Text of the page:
We utilized our published methodology (23) for inducing one or three bouts of hypoglycemia in a 2-day procedure. Rats were studied in the conscious, non-food-deprived, unstressed condition, with blood samples being collected remotely and volume replaced remotely with whole blood obtained from donor rats. Before the experiment, rats were brought into the experiment room and placed in acrylic testing chambers with clean bedding, for habituation to the testing conditions. On experimental days, rats were placed in acrylic chambers, and intravenous lines were hooked up. Rats were settled for ∼90 min before drawing a time 0 baseline sample, with subsequent infusion of insulin (0.25 U·100 g−1·2 h−1), or saline vehicle, at a rate of 1.146 ml/h using a microinfusion syringe pump (KD Scientific, Holliston, MA). On day 1, rats received a 2-h insulin (or saline) infusion in the late A.M. This was followed by a 60-min interval in which they were given chow and allowed to feed; we have determined that this feeding interval is sufficient to rescue plasma glucose levels back to within normoglycemia (80–85 mg/dl) by the start of the second infusion. A second 2-h insulin or saline infusion was then carried out, and rats were returned to home cages where they had ad libitum access to chow overnight. On day 2, at ∼9:00 A.M., rats were returned to their experimental chambers and, after baseline blood (time 0) collection, were subjected to either a third infusion of insulin or saline. Blood samples were then collected at 90 and/or 120 min thereafter for the measurement of glucose and the neuroendocrine CRR. Plasma samples obtained were stored at −80°C until assayed. Blood for the catecholamine assays was collected on EGTA-glutathione (2.3:1.5 mg/ml; Sigma). Tubes for glucagon assays contained 50 μl of 1 M benzamidine (Sigma) and 1 unit heparin. Blood for glucose, adrenocorticotropic hormone (ACTH), and corticosterone assays was collected on EDTA and aprotinin (1.7 tissue inhibitor unit; Sigma). The assays have been described previously. Briefly, a radioenzymatic method as described in Evans et al. (23) was used for determination of plasma epinephrine and norepinephrine. Plasma glucose was measured using the Beckman Glucose Analyzer. Glucagon was assayed by the Linco glucagon RIA kit (Linco Research, St. Charles, MO). Measurements of ACTH were made using the Nichols Institute Diagnostics immunoradiometric assay kit (Nichols Institute Diagnostics, San Juan Capistrano, CA). A radioimmunoassay procedure was used for plasma corticosterone measurement as described in van Dijk et al. (60).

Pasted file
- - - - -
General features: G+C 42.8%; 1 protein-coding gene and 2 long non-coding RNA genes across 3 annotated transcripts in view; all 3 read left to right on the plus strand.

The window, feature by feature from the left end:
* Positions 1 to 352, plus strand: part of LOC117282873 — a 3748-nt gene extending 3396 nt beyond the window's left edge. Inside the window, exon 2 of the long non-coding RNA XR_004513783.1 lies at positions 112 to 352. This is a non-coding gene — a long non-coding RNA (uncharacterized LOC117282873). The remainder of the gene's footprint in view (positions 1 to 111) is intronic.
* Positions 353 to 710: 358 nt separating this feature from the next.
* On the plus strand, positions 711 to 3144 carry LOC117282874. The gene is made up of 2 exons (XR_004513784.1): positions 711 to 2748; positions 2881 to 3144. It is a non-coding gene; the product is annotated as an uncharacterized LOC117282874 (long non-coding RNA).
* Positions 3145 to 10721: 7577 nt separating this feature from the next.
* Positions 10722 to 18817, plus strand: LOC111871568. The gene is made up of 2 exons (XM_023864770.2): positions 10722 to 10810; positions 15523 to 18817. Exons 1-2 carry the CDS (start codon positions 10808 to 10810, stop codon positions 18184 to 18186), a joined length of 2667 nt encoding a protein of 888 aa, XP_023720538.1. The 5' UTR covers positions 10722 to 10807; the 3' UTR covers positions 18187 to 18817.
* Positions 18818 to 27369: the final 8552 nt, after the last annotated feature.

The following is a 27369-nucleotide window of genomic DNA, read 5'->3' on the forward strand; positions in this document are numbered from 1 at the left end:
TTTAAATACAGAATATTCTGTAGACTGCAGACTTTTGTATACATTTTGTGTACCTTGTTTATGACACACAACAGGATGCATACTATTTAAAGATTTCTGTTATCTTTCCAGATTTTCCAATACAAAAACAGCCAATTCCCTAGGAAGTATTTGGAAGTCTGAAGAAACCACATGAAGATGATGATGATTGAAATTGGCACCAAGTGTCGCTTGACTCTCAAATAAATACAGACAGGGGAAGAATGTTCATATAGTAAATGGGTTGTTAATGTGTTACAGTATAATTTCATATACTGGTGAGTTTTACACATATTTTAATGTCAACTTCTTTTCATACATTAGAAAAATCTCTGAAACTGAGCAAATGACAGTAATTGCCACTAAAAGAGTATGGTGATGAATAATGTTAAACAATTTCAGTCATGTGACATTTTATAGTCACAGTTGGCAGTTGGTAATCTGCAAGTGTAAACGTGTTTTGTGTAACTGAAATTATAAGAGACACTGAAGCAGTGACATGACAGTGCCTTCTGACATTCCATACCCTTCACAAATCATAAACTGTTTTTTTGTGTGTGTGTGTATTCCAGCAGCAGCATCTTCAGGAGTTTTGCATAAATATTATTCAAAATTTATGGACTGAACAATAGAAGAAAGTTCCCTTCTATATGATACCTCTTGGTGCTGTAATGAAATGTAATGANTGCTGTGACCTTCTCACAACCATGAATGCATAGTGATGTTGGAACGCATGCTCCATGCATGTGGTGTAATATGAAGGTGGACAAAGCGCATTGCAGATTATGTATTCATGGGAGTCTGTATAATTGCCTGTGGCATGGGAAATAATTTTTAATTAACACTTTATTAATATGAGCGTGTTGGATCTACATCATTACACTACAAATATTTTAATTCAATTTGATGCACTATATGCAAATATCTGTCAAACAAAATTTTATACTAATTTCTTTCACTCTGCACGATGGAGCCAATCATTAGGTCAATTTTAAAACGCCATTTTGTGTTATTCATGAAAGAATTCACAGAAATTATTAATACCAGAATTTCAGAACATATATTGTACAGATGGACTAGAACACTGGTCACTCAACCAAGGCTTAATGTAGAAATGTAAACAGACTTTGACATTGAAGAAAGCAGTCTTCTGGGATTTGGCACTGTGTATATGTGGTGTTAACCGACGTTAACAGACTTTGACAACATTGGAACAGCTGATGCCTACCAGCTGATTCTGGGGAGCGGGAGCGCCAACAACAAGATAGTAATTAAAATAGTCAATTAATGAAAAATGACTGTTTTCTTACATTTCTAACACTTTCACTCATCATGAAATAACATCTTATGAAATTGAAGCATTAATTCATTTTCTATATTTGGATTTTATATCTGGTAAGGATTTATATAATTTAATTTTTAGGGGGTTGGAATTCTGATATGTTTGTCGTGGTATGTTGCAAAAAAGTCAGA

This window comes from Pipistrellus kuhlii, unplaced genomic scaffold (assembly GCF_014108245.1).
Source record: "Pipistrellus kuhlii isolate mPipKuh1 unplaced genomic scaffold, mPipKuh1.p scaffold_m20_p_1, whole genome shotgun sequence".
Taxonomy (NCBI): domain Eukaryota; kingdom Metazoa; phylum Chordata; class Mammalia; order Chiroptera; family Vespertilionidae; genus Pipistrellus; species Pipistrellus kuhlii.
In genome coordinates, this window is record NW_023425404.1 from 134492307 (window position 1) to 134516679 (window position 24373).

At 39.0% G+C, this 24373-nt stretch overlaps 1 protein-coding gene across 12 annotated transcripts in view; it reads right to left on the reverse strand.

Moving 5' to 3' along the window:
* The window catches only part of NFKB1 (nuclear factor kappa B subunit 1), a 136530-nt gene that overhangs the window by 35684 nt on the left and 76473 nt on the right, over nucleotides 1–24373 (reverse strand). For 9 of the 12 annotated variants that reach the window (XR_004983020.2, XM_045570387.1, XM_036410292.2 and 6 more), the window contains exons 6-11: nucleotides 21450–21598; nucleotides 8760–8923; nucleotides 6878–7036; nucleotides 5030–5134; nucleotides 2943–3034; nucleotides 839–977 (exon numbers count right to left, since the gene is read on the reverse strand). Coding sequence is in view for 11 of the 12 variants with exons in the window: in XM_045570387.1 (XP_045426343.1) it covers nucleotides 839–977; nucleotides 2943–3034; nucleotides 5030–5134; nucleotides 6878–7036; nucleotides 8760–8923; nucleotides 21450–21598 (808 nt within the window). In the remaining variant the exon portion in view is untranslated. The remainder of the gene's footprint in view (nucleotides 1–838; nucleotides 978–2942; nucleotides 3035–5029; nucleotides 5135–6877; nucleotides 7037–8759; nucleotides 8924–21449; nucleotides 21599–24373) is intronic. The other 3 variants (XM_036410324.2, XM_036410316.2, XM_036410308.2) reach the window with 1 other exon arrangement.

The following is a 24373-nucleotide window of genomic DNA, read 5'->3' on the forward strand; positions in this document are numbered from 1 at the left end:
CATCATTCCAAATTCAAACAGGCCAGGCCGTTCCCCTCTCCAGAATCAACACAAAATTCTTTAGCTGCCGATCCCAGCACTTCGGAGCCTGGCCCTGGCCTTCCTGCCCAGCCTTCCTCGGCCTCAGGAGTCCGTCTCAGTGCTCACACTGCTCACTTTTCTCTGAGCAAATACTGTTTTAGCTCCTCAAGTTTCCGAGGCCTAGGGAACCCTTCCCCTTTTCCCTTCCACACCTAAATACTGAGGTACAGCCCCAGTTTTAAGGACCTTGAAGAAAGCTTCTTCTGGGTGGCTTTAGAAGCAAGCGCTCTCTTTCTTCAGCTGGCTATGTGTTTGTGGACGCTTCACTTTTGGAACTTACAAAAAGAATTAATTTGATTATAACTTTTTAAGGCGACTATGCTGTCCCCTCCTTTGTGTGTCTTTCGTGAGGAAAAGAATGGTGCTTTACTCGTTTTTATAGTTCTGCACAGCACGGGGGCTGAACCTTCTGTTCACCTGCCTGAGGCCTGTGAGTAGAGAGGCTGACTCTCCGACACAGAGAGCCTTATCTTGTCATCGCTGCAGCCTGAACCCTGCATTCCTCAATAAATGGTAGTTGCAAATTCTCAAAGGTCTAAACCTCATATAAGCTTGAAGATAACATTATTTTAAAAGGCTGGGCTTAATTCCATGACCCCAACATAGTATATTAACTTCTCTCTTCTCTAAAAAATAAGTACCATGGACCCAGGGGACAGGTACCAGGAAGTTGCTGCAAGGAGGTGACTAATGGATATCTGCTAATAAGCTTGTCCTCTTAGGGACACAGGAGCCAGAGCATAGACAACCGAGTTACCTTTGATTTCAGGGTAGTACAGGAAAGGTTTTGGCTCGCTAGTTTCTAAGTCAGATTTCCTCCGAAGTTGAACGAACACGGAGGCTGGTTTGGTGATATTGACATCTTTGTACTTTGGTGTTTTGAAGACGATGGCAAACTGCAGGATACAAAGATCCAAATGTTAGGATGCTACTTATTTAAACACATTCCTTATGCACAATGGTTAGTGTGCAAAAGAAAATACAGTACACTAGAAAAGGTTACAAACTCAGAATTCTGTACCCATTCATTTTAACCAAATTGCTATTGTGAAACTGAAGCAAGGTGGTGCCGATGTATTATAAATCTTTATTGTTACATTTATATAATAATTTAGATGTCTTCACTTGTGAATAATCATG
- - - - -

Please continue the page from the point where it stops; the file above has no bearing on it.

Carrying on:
Following the last infusion on day 2, rats were deeply anesthetized with either intraperitoneal pentobarbital sodium injection (50 mg·ml−1·kg−1) or isoflurane inhalation and perfused with 0.9% NaCl followed with cold 4% paraformaldehyde solution. One group of rats was killed 90 min following a single infusion of saline or insulin (SH). This corresponds to the timing of our previous determination of c-fos in response to a single bout of hypoglycemia (23). Note that essentially no FosB expression was observed following a single infusion of saline and, therefore, no quantitation was carried out for this group. The remaining groups were killed 90 min after the third infusion (saline or RH) on day 2. This time point should reflect an accumulation of FosB isoforms, as well as the c-fos response to a third bout of hypoglycemia. Brains were removed and postfixed overnight in the same fixative and subsequently placed in 30% sucrose-PBS solution. Brains were sectioned on a cryostat (Leica CM 3050S cryostat) for immunohistochemistry.
Atlas-matched 40-μm sections were evaluated for comparison between insulin- and saline-treated rats, based upon Paxinos and Watson (47). Initial screen of forebrains revealed virtually no detectable FosB in most brain regions; therefore, we focused upon a limited number of areas for semiquantitation and for neuronal phenotyping (atlas figures 24–31, which include −1.4 to −3.30 mm posterior from bregma). Specifically, we focused upon hypothalamus [ventromedial hypothalamic nucleus (VMH), −2.12 to −3.14 mm; DMH, −2.56 to −3.14; PVN, −1.8 to −2.8; anterior hypothalamic area, −2.12 to −2.3]; posterior PVN of the thalamus (THPVP; −3.14 to −3.30), a region that is implicated in the habituation of the neuroendocrine response to other stressors (9), and is also activated in response to hypoglycemia (58); and anterior PVN of the thalamus (THPVA; −1.4 to −2.12) and central amygdala (−2.12 to −2.3) as control regions implicated in stress circuitry but not significantly responsive to hypoglycemia in our model.